scouts-l Mail Archive for February of 2000: Active Participation - Very Important Question
Michael F. Bowman (mfbowman@BELLATLANTIC.NET
Sat Feb 05 2000 - 12:48:44 CST
In this discussion we've seen the rules quoted with multiple interpretations
advanced by Scouters. Interesting - it is because the rules are purposely
vague and not explicit as to what kind of meeting attendance is required.
Now why would that be? It is because BSA units are organized in a wide
variety of situations, where no single standard would work. Consider a Pack
that services a three county area in a very sparsely populated area. A rule
that would seem reasonable in suburbia requiring 75% meeting attendance
might be impossible to meet when each meeting requires a 30 mile drive by a
parent. There are dozens of reasons why in a particular situation it might
be easier or more difficult for meetings to be attended. Instead of
creating an arbitrary rule, BSA has simply required that the Scout be
"Active" -- no more and no less. There is no definition of what this means
within BSA, because BSA has elected not to define the term. In the absence
of a defininition of "Active" within BSA, it comes down to what is the
practice that BSA honors? The simple fact is that as long as a Scout is
registered as Active, BSA will treat the Scout as being active in membership
and give the benefit of the doubt to the boy. Any appeal of any advancement
being denied on the basis of not attending x% of activities or meetings will
most likely be successful. In the past BSA has almost universally
determined that a Scout is active enough to meet advancement requirements by
being registered as Active.
Why is this?
Well let's step back a second. What are the purposes of Scouting? In BSA
the stated purposes are character, citizenship and personal fitness
development. Those are the things we are supposed to be trying to do with
the program - the whole reason for the program. We use several methods to
help achieve those goals. One method is advancement (ADVANCEMENT IS NOT A
GOAL OR AN END IN ITSELF -- IT IS A TOOL).
This tool only works when Scouts get immediately rewarded for taking steps
that result in personal growth and development via the advancement program.
Advancement works because it is behavior modification - you get rewards for
doing good things and so want to do more good things to get more rewards --
in this case ranks and other recognitions. It is real simple, ranks are
rewards -- they are carrots and not sticks.
If advancement is withheld for some arbitrary reason, then the reward
doesn't happen and this method of Scouting fails. When this method fails,
it makes it harder to achieve the real goals of Scouting.
When a unit tries to supply a definition that BSA purposely has not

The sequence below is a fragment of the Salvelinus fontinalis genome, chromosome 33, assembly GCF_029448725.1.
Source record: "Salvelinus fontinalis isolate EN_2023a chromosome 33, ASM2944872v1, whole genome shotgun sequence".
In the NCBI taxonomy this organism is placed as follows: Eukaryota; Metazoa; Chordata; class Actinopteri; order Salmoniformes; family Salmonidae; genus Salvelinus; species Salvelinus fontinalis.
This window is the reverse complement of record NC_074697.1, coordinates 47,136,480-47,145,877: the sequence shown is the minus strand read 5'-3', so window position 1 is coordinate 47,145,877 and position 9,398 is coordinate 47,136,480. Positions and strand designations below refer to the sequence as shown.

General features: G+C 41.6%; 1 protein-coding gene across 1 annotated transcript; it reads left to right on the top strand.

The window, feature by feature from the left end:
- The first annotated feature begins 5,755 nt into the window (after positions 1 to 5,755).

included; e.g., attend so many meetings and activities a month to be
considered active, this is adding to the requirements and is prohibited
because it causes the program to fail.
If the boy doesn't get any rewards for his best efforts, what incentive is
there for him to continue? From a boy's perspective this has got to be
absolutely frustrating. He's done his best and he has completed the
requirements that are stated in the book to the best of his ability. And no
their is an arbitrary and capricious adult saying well you just aren't good
enough because I think you should have attended more meetings - you are
doomed as a failure. This leaves the boy without any chance to correct
things and may be punishing him because his parents would not let him attend
or because he was sick, or any number of other reasons.
This is also a reason why BSA has never attempted to define active in any
arbitrary terms. The whole idea is to promote personal growth in the boy
and use advancement as a method to encourage this growth -- not to use it as
a club or to label a kid as a failure.
Advancement is not meant to be a goal. Let me repeat - advancement is not
meant to be a goal. It is a method -- a tool. The tool is meant to be used
to build and not to be used as a weapon to destroy.
If the Webelos Scout in question has completed all of his Arrow of Light
Requirements including being active (registered as active), then he has
earned the Arrow of Light and it should be presented to him without further
delay. If the Webelos Den Leader cannot understand that advancement is only
a method and refuses to cooperate, it is not necessary to let matters stand
there. The Webelos Den Leader does not sign the unit advancement report and
cannot prevent other Pack leaders from submitting a unit advancement report
that includes this boy's Arrow of Light.
If this Webelos Den Leader is likely to make a scene at the Pack Meeting
where the Arrow of Light is to be presented, then the Committee Chair ought
to disinvite the WDL and make it clear that disparaging remarks or behavior
are not to be tolerated.
We should be in this for the boys. If we are, then we should be looking at
what is best for the boys -- what helps them to grow and develop in
character, citizenship, and fitness. Any action that creates arbitrary
roadblocks to the goals we have ought not to be tolerated.
Mike Bowman, Vice President
U.S. Scouting Service Project, Inc.